Economy Gastronomy – Day Five

I’ve been ploughing on with my challenge to save on our food bill by adopting the principles of BBC2 show Economy Gastronomy. It was quite surreal on Tuesday night watching my Mum’s friend Douglas Rae and his partner Jonathan on the show, plus their cute daughter Ellen, because I was actually cooking one of the show’s recipes myself in our kitchen! I kept looking out for clips of my old primary school too where Douglas was headmaster, but unfortunately they didn’t show much of it. I was shocked when he admitted to only eating the breast meat on a whole chicken and throwing the rest out. I feel guilty if I can’t be bothered to make stock and throw the carcass away. But hopefully he has since mended his ways.

I’d forgotten to give you a list of our shopping so far for the Economy Gastronomy book recipes. Some of the items we already had at home, so these are the things we had to buy (as well as the pork recipes, we will be using one of my garden pumpkins to do some ‘bedrock’ pumpkin recipes using the coconut milk and dolcelatte cheese):

Crème Fraiche – £1.79

Spare ribs – £2.89

Instant polenta – £1.39

Pork half shoulder – £6.58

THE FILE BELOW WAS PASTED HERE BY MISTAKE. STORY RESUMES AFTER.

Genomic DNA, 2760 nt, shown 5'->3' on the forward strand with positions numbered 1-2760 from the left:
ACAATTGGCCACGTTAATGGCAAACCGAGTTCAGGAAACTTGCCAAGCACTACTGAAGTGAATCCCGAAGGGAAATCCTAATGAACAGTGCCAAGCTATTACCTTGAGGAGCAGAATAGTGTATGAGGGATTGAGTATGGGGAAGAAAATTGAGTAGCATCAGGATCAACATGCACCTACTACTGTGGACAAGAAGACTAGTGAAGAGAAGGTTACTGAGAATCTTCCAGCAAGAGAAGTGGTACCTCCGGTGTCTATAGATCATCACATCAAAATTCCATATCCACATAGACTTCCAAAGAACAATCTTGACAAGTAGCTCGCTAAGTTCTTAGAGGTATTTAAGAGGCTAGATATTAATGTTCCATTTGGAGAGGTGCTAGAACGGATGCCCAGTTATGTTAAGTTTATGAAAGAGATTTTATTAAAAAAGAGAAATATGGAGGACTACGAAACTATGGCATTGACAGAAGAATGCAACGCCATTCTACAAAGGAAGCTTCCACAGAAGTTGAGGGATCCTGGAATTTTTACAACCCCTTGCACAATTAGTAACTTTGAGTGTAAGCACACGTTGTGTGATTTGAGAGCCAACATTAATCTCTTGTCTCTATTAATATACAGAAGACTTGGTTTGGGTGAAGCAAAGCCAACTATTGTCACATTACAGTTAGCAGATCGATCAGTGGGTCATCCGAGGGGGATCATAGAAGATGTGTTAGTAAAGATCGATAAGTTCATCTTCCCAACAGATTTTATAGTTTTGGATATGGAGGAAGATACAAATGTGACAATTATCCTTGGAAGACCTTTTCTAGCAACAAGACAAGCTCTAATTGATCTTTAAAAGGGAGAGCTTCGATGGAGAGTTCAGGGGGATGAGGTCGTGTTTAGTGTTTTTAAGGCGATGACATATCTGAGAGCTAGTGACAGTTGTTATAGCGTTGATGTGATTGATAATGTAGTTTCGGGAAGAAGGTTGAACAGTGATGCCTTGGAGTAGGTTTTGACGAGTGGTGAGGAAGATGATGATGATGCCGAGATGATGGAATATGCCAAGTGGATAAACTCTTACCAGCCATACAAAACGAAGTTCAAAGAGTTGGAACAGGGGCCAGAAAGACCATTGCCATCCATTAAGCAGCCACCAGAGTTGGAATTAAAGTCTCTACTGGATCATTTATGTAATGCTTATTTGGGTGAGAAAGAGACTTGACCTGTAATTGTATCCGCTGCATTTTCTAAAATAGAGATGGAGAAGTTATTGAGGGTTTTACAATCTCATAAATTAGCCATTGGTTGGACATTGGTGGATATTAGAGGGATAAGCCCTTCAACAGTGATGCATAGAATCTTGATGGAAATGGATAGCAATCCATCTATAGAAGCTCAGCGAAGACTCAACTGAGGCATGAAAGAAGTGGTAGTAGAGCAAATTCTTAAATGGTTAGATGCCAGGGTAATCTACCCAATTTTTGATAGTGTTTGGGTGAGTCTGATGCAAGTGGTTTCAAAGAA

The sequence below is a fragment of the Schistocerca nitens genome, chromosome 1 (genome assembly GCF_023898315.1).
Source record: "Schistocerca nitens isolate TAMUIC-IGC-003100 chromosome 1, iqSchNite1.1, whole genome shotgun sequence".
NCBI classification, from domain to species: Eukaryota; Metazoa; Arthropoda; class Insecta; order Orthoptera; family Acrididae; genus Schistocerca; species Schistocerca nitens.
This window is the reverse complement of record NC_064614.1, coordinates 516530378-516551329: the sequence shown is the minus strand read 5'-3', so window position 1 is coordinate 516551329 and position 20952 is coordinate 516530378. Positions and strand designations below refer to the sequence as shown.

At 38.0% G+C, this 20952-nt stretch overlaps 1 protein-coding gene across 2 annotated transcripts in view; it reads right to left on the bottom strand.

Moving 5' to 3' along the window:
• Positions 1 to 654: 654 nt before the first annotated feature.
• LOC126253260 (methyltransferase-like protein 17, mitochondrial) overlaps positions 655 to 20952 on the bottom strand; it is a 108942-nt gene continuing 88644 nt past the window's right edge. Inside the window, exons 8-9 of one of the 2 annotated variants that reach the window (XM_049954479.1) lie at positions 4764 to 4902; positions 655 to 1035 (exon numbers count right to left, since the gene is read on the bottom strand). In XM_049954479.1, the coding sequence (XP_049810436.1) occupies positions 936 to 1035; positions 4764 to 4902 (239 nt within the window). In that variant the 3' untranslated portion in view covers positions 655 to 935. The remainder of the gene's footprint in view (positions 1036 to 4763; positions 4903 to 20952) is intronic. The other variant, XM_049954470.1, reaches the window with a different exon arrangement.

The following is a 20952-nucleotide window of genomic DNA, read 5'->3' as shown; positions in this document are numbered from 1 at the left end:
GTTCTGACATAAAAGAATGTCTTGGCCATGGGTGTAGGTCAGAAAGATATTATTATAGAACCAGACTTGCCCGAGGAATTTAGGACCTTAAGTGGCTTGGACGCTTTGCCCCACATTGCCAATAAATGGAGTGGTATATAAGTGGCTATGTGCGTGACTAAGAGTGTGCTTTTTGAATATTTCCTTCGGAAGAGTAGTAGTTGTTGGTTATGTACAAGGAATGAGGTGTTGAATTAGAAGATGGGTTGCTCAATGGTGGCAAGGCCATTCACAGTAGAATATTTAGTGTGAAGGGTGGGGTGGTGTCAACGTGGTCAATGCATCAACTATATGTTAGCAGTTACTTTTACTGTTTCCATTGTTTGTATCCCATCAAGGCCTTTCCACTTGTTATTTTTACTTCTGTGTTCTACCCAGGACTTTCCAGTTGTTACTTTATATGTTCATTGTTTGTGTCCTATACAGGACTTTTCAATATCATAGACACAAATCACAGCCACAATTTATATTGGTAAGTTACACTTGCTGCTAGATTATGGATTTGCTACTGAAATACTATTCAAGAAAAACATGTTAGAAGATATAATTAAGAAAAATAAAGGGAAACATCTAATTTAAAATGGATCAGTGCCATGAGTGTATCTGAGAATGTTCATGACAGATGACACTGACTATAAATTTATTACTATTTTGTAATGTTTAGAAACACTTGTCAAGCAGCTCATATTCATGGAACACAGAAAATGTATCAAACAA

Gran padano – £3.49

Taleggio cheese – £3.96

Dolcelatte cheese – £1.88

Coconut milk – £1.29

Total: £23.27

As you can see, there’s an awful lot of cheese involved and some surprisingly expensive ingredients, so I was scratching my head as to whether chefs Allegra McEvedy and Paul Merrett’s approach is really a frugal one. However, I will keep an open mind and reserve judgement until I have cooked more of the recipes.

After making the delicious roast pork in tomato sauce and polenta dish we had tonnes of leftovers, and have been turning these into other ‘tumbledown’ meals. We made some bread in our bread maker on Monday and used it to make some tasty pork sarnies. McEvedy says beetroot goes well with the pork, so we put in some of DJ’s homemade beetroot chutney and it was a good match. DJ was a bit greedy with the pork in his sandwich if you ask me, but there was just about enough meat spare to go in the next meal – a lasagne using the pork, half the leftover tomato sauce from the roast and the taleggio cheese.

I was a bit sceptical as I’m used to beef or vegetarian lasagne and, not being a cheese aficionado, I’d never heard of taleggio cheese. I worried I wouldn’t find it in the supermarket but I managed to track it down. It wasn’t cheap, though, and when I got home I realised I’d only bought 200g and not the 400g required in the recipe. Making the béchamel sauce to go with it was a bit fiddly and I was a bit concerned it wasn’t thickening up, although the recipe didn’t say whether it needed to or not. Luckily we already had lasagne sheets so we didn’t have to buy them. Then I found that because there was less meat (thanks, DJ!) I had to use more tomato sauce. In the end, I used all of the leftover sauce rather than just half, so I will have to make more for the next tumbledown recipe – a gnocci alforno using the polenta. Another thing that worried me was the large amount of parmesan I had to use. But despite my misgivings, it worked beautifully and the lasagne was stonking. I think I actually enjoyed it more than the roast pork, and substituting home-grown courgettes for the broccoli in the recipe worked well.